From its beginnings in 2002, the Concours musical international de Montréal (CMIM) has proven its mettle. With some daring and much intelligence, it has set itself apart from others in its field by projecting a more human image and extending its outreach in the community. Like all competitions, it adheres to its own set of rules, one of these being its alternating annual focus on piano, voice and violin. Yet it includes some non-competitive events in its program, for the sake of added colour. CMIM artistic and managing director Christiane LeBlanc is very much responsible for broadening the event’s scope.
“When I took over, the event was on solid footing,” Leblanc states. “It had been well thought out from the start and effectively run since. We are indebted to its co-founders Joseph Rouleau and André Bourbeau: They set high standards and saw to it that it would be transparent in all of its dealings. But the event was still under wraps, something like a best-kept secret. We then decided to incorporate events of, say, greater mass appeal for the purpose of getting more Montrealers interested. Some might turn their noses at the prospect of seeing a music competition, but the truth of the matter is, we are more of a festival, and with Montrealers being so enamoured of these…”
A Family Spirit
LeBlanc provides insight into the event’s inner workings. “To prepare a competition for young musicians takes a lot of legwork, and it keeps us busy year-round. More than anything, we want contestants to have a great time here, musically for sure, but also on a human level. We accommodate them in family homes for their two-week stay, that brings them a little closer to the city and its people. But there are more initiatives to mention, each one serving the interests of all concerned, the organizers included.”
As part of its commitment to acknowledge the efforts of as many competitors, CMIM awards more prizes than those reserved for the three finalists. Next, all rounds are recorded for broadcast on Internet, so friends and loved ones may hear their own in action, wherever they may be. Jurors can also be met one on one, so those eliminated can be better apprised and receive advice for self-improvement. Lastly, competitors can perform privately in their spare time, at residences for seniors or health facilities.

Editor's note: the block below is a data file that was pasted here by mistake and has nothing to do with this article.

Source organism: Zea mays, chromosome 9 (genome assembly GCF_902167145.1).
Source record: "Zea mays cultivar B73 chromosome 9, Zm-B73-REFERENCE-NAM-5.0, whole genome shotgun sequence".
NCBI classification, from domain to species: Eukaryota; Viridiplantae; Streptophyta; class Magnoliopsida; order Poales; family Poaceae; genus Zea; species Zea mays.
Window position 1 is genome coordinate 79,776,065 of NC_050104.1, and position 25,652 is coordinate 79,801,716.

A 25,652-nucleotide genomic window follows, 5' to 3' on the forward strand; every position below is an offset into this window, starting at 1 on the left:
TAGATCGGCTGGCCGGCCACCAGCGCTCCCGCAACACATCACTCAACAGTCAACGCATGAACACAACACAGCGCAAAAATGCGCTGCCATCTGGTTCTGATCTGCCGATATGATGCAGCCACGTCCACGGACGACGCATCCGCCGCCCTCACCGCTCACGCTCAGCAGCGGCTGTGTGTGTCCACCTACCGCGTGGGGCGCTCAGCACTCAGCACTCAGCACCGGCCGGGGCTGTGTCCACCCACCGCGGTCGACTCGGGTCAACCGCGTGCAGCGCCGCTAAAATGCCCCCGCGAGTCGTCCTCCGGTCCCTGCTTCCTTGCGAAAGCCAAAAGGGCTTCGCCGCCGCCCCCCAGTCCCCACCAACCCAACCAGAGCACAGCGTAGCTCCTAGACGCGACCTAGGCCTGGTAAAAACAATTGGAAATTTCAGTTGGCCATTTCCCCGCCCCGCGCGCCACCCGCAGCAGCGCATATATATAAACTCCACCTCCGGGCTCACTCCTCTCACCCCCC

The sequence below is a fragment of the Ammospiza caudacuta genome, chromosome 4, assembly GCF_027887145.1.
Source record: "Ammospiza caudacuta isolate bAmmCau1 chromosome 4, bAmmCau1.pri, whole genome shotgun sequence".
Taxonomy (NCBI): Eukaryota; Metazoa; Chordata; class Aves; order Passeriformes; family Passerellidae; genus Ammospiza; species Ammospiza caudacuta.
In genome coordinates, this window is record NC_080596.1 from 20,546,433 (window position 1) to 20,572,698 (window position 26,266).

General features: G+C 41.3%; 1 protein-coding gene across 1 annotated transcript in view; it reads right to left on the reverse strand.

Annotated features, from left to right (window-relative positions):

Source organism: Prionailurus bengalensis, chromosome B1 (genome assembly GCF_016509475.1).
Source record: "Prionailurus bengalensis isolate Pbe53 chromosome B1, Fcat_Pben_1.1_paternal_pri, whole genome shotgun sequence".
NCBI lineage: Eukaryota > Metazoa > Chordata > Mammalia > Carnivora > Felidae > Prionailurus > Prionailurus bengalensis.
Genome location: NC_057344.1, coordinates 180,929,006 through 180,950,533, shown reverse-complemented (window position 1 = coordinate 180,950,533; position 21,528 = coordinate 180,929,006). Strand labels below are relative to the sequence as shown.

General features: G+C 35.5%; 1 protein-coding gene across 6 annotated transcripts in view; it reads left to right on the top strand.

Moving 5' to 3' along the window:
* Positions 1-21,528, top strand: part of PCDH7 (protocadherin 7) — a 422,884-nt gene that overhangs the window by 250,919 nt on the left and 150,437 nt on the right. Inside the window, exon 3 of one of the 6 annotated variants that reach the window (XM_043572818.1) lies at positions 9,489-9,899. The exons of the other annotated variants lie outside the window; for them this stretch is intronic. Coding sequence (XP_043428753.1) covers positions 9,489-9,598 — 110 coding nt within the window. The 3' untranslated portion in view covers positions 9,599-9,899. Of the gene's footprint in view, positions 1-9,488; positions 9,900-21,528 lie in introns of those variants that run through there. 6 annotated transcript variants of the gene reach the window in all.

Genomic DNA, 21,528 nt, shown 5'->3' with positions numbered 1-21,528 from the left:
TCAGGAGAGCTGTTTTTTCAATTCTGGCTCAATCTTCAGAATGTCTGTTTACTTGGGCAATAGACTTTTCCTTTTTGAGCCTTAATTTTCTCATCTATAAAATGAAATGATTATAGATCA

New ideas are spun out every year to make the participants’ stay not only pleasurable but memorable thereafter. “The most telling moments occur off stage,” Leblanc says. “Friendships are forged. They encourage each other and the sense of camaraderie is palpable, even if all are vying for top honours. That is so heartening.”
Mini Violini – A Showcase for Young Prodigies
The CMIM adds an innovative touch each year with a special non-competitive event. The organizers have put together a showcase for violinists aged 10 to 14, in keeping with the instrument chosen for this edition. Five international junior competition winners are earmarked to play on May 27 and 28, as preludes to the opening round the next day. No first prizes, no eliminations: all will play with no pressure on their shoulders. Jury members will be in attendance as well, and willing to impart their wisdom.
“I really wanted these young people playing here without any hassles,” LeBlanc says. “They are welcome to stay for the duration and attend both masterclasses and concerts. I hope they take full advantage of their experience. This is done with the audience in mind, as it is a good way for them to get into the event and discover budding talents. Who knows, some may well return one day as contestants.”
The Quest for Excellence
This year’s crop of competitors can count themselves lucky, one reason being the venues – Bourgie Hall and the Maison symphonique – which are second to none in town. The six finalists, for their part, are slated to perform a violin concerto with the Montreal Symphony Orchestra and Alexander Shelley. It is rare to find an ensemble and orchestra of such quality servicing a music competition. Contestants will hardly be the worse for such an experience.
The impressive jury, chaired by Zarin Mehta, includes renowned violinists and pedagogue such as Pierre Amoyal, Cho-Liang Lin, Mihaela Martin and Boris Kuschnir. Dimitry Sitkovetsky is known for his transcription for string trio of Bach’s Goldberg Variations, which he will play with two of his colleagues on an all-Bach program preceding the final round. Another point of interest is the music salon, where several luthiers will have their latest fiddles on display. What’s more, an instrument will be built right there and then, with many hands involved, then to be offered to one of the winners. Talk about a nice gift! For all of its strokes of imagination, CMIM is now shortlisted for the 2019 grand prize of the Conseil des arts de Montréal.
Like most competitions, the CMIM requires contestants to play a mandatory piece. This year’s selection is a solo work by Michael Oesterle, a Canadian composer of German birth. Contestants will have a little over two months to master the score, play it by memory and insert it within their programs. “Past works commissioned by us have had an afterlife,” LeBlanc notes. “Two of these, by Alexina Louie and Marjan Mozetich, have been well received since. Some competitors even brought them back home to play.”
One thing you can bet on is that all contestants, even those who come out empty-handed, will never forget their visit to Montreal for the CMIM. With opening day now fast approaching, audiences should make a point of checking out this event that really puts Montreal on the musical map in its week-long run.
CMIM 2019 takes place from May 29 to June 5 at the Salle Bourgie and the Maison symphonique.
Program info and tickets: www.concoursmontreal.ca
Translation by Marc Chénard